In recognition of International Women’s Day on March 8, Medical and Academic Affairs is profiling some of the women in medicine and medical leadership positions that help deliver excellent health care and lead our organization. Dr. Rachel Carson is a nephrologist and internal medicine specialist in Nanaimo with an interest in end of life renal care. Dr. Carson shared her thoughts about what she loves about her work, inequalities women face in medicine and what she enjoys doing in her free time.
What do you love about practicing medicine?
“I originally trained to be a chemical engineer for my first degree but found that it lacked human interaction, so I switched paths and enrolled in medical school instead. An engineer may clean up a river and help thousands of people, but you don’t get to talk to those people. Medicine has allowed me to engage in complex scientific work while interacting with people.”
Why did you choose your field of speciality?
“I wanted to become a family doctor. I saw it as holistic, whole person care, with lots of personal interaction but I found family medicine was much more difficult than I expected. Being a good family physician is one of the hardest jobs in medicine.”
“Nephrology provides me with the perfect mix of science, mathematics, human interaction and end-of-life care. That is what drew me to the speciality.”
What experiences have you had as a woman in medicine?
“Pay equity is a major issue in medicine. This is not a personal complaint - numerous research papers have shown the gap is significant and real. University of Toronto researchers earlier this year found that female surgeons in Ontario earned 24 percent less per hour than male surgeons. Another study shows that women in academic medicine are paid less than their male peers. The gap between female and male specialists’ pay in New Zealand is 12.5 percent. Researchers looked at medical school faculty and found significant sex differences in salary exist even after accounting for age, experience, specialty, faculty rank, and measures of research productivity and clinical revenue.”
“Many factors contribute to the pay gap, including referral bias (socially challenging cases streamed to female physicians because of ‘great bedside manner’, a disproportionate drop in referrals to female specialists after a bad outcome), and patient behaviours (disproportionate requests to discuss additional problems – often primary care questions – during visits with female specialists).”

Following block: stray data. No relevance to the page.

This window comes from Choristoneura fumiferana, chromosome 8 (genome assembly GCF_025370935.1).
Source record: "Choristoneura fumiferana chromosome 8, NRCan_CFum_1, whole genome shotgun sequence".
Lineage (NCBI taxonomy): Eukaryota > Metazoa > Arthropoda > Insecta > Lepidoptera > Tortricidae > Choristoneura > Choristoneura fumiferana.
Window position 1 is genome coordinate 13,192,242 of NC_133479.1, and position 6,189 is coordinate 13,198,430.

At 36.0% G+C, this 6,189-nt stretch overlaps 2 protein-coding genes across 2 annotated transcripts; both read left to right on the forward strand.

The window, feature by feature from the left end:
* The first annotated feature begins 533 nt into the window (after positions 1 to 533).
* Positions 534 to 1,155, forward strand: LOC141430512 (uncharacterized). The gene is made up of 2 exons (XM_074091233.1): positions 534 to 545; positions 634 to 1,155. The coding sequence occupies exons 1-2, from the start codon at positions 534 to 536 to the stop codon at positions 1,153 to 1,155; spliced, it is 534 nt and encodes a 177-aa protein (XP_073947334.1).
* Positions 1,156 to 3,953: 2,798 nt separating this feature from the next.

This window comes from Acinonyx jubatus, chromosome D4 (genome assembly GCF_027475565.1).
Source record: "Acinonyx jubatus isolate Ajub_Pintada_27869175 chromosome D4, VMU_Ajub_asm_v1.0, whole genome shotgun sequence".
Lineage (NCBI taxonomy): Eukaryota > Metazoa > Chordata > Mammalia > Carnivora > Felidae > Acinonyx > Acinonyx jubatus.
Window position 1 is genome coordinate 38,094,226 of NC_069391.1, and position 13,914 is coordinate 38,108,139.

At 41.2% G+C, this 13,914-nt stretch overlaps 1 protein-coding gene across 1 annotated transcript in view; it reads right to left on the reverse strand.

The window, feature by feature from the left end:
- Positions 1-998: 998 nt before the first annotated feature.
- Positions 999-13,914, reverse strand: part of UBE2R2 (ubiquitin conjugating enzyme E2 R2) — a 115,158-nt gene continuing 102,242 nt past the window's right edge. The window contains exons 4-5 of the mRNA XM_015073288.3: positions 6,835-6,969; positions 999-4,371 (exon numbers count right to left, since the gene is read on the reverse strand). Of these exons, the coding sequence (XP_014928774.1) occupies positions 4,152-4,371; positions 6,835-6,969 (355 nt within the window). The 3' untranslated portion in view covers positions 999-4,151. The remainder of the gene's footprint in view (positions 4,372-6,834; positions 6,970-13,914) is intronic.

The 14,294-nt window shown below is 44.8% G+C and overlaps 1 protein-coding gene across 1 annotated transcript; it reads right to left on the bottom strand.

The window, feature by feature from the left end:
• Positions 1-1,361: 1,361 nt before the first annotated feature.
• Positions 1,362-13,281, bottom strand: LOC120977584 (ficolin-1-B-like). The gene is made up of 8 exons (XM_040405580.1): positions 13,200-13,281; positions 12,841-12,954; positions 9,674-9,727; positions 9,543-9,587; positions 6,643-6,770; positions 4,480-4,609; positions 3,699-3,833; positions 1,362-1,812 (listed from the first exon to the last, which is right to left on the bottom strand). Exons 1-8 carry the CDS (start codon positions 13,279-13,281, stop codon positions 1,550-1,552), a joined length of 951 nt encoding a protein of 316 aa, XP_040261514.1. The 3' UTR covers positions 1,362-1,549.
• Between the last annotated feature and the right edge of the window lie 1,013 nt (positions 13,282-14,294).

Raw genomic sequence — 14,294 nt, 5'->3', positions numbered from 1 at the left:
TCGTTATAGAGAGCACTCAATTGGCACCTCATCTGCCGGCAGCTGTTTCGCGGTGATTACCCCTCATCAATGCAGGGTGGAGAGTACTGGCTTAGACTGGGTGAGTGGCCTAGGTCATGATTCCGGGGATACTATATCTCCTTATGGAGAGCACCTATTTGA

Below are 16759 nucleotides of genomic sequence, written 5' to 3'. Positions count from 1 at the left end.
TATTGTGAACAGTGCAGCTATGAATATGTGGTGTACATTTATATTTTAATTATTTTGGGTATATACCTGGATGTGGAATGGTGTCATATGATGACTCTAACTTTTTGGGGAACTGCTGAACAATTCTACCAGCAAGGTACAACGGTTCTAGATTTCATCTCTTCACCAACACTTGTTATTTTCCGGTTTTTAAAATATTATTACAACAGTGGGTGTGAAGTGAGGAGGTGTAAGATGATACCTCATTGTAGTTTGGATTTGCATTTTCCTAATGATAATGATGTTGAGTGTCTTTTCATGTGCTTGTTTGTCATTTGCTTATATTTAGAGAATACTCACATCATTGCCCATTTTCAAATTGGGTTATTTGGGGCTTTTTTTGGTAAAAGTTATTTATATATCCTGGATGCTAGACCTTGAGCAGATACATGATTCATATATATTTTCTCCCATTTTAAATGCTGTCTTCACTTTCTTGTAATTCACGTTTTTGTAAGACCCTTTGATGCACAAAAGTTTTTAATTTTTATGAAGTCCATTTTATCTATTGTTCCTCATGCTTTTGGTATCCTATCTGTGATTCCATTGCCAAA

“There’s an ongoing discussion on social media about female doctors being misidentified as nurses or other staff. While that used to bother me, I think pay equity, harassment and respect are more important issues than whether or not someone calls me doctor.”
“Harassment exists on a spectrum from obviously inappropriate to micro-aggressions. These can be brief uncomfortable comments, that a male physician would never receive, which are a daily reminder that I am a woman and am treated differently because of that.”
What are your professional interests and notable achievements?
“I grew up in Ottawa, came to UBC for a visit during high school and always wanted to move out to the coast. After medical school, I saw the gap in nephrology services in Nanaimo and took the risk to come here to establish my practice and build the services. I am proud to have led the early development of the NRGH renal services. From 2008 to 2015, we have grown to provide a kidney care clinic, hospital hemodialysis service, home dialysis and kidney transplant services. I was the Nephrology site chief for NRGH until 2012. I am a member of the Clinical Faculty at UBC and I have additional Quality Improvement training through the Clinician Quality Academy.”
“My interest in end of life care led to my involvement in advance care planning. I want to ensure patient’s wishes are ‘Expressed, Heard, and Respected’ which is really about figuring out what matters to them at the end of their life. I serve on a renal palliative provincial committee and teach about palliative renal care regularly, having authored one of the earliest research papers on conservative (non-dialysis) support of end stage renal disease during my time in the UK. I have a leadership role in Island Health and provincially with the BC Centre for Palliative Care in teaching clinicians how to have these conversations with patients and families and in developing systems to then document those patient wishes.”
Where did you complete medical school and residency?
“I completed medical school at Queen’s University in 1999 then began a family medicine internship in Victoria – I was one of the last interns to live at the intern house on the Royal Jubilee campus. Then I went to the University of British Columbia to specialize in internal medicine. I then specialized in nephrology at the University of Western Ontario before taking on a renal end of life care research fellowship in the UK.”
What hobbies or activities do you enjoy doing in your spare time?
“Spending as much time as I can with my two teen kids. I also love to swim, cross country ski and cycle. I used to sing opera and have been known to sing at a few weddings. I also enjoy painting and drawing.”